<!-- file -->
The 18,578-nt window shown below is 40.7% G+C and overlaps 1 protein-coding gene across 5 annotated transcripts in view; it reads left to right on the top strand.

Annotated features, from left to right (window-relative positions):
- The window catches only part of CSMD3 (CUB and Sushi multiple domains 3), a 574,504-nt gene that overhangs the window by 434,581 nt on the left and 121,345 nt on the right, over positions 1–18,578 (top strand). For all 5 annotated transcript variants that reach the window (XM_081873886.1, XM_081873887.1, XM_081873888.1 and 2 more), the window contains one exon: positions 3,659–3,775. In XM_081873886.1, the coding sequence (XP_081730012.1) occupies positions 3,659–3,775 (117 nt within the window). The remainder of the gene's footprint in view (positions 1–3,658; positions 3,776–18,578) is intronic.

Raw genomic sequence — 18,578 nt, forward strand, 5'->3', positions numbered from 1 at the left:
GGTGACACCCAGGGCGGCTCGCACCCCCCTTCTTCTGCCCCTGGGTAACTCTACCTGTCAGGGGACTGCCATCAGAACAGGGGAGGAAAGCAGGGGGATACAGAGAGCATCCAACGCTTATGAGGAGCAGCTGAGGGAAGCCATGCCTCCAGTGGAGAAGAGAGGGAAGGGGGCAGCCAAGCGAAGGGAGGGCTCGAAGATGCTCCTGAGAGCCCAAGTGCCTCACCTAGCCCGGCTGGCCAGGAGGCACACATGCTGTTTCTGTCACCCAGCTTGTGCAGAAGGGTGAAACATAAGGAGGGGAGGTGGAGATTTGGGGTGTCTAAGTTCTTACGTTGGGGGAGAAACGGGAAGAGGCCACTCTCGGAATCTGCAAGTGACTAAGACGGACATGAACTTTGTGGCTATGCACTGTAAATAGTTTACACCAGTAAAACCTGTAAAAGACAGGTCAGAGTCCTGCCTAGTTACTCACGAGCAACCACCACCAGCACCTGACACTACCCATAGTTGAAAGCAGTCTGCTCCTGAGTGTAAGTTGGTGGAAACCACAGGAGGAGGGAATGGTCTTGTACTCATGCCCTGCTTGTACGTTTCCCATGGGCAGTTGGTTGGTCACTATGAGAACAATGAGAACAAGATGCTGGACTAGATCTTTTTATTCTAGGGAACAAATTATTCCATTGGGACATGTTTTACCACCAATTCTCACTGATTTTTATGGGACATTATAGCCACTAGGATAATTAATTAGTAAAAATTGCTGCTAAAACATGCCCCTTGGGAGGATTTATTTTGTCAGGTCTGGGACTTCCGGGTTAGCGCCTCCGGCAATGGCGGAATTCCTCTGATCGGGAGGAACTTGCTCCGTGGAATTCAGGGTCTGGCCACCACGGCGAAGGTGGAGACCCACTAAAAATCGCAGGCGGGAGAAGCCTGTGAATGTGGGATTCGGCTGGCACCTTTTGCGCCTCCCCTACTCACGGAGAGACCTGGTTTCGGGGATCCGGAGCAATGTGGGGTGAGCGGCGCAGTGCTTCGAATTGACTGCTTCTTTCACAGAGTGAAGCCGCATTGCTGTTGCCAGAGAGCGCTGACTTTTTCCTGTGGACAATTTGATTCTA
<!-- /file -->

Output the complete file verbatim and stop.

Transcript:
The 18,578-nt window shown below is 40.7% G+C and overlaps 1 protein-coding gene across 5 annotated transcripts in view; it reads left to right on the top strand.

Annotated features, from left to right (window-relative positions):
- The window catches only part of CSMD3 (CUB and Sushi multiple domains 3), a 574,504-nt gene that overhangs the window by 434,581 nt on the left and 121,345 nt on the right, over positions 1–18,578 (top strand). For all 5 annotated transcript variants that reach the window (XM_081873886.1, XM_081873887.1, XM_081873888.1 and 2 more), the window contains one exon: positions 3,659–3,775. In XM_081873886.1, the coding sequence (XP_081730012.1) occupies positions 3,659–3,775 (117 nt within the window). The remainder of the gene's footprint in view (positions 1–3,658; positions 3,776–18,578) is intronic.

Raw genomic sequence — 18,578 nt, forward strand, 5'->3', positions numbered from 1 at the left:
GGTGACACCCAGGGCGGCTCGCACCCCCCTTCTTCTGCCCCTGGGTAACTCTACCTGTCAGGGGACTGCCATCAGAACAGGGGAGGAAAGCAGGGGGATACAGAGAGCATCCAACGCTTATGAGGAGCAGCTGAGGGAAGCCATGCCTCCAGTGGAGAAGAGAGGGAAGGGGGCAGCCAAGCGAAGGGAGGGCTCGAAGATGCTCCTGAGAGCCCAAGTGCCTCACCTAGCCCGGCTGGCCAGGAGGCACACATGCTGTTTCTGTCACCCAGCTTGTGCAGAAGGGTGAAACATAAGGAGGGGAGGTGGAGATTTGGGGTGTCTAAGTTCTTACGTTGGGGGAGAAACGGGAAGAGGCCACTCTCGGAATCTGCAAGTGACTAAGACGGACATGAACTTTGTGGCTATGCACTGTAAATAGTTTACACCAGTAAAACCTGTAAAAGACAGGTCAGAGTCCTGCCTAGTTACTCACGAGCAACCACCACCAGCACCTGACACTACCCATAGTTGAAAGCAGTCTGCTCCTGAGTGTAAGTTGGTGGAAACCACAGGAGGAGGGAATGGTCTTGTACTCATGCCCTGCTTGTACGTTTCCCATGGGCAGTTGGTTGGTCACTATGAGAACAATGAGAACAAGATGCTGGACTAGATCTTTTTATTCTAGGGAACAAATTATTCCATTGGGACATGTTTTACCACCAATTCTCACTGATTTTTATGGGACATTATAGCCACTAGGATAATTAATTAGTAAAAATTGCTGCTAAAACATGCCCCTTGGGAGGATTTATTTTGTCAGGTCTGGGACTTCCGGGTTAGCGCCTCCGGCAATGGCGGAATTCCTCTGATCGGGAGGAACTTGCTCCGTGGAATTCAGGGTCTGGCCACCACGGCGAAGGTGGAGACCCACTAAAAATCGCAGGCGGGAGAAGCCTGTGAATGTGGGATTCGGCTGGCACCTTTTGCGCCTCCCCTACTCACGGAGAGACCTGGTTTCGGGGATCCGGAGCAATGTGGGGTGAGCGGCGCAGTGCTTCGAATTGACTGCTTCTTTCACAGAGTGAAGCCGCATTGCTGTTGCCAGAGAGCGCTGACTTTTTCCTGTGGACAATTTGATTCTA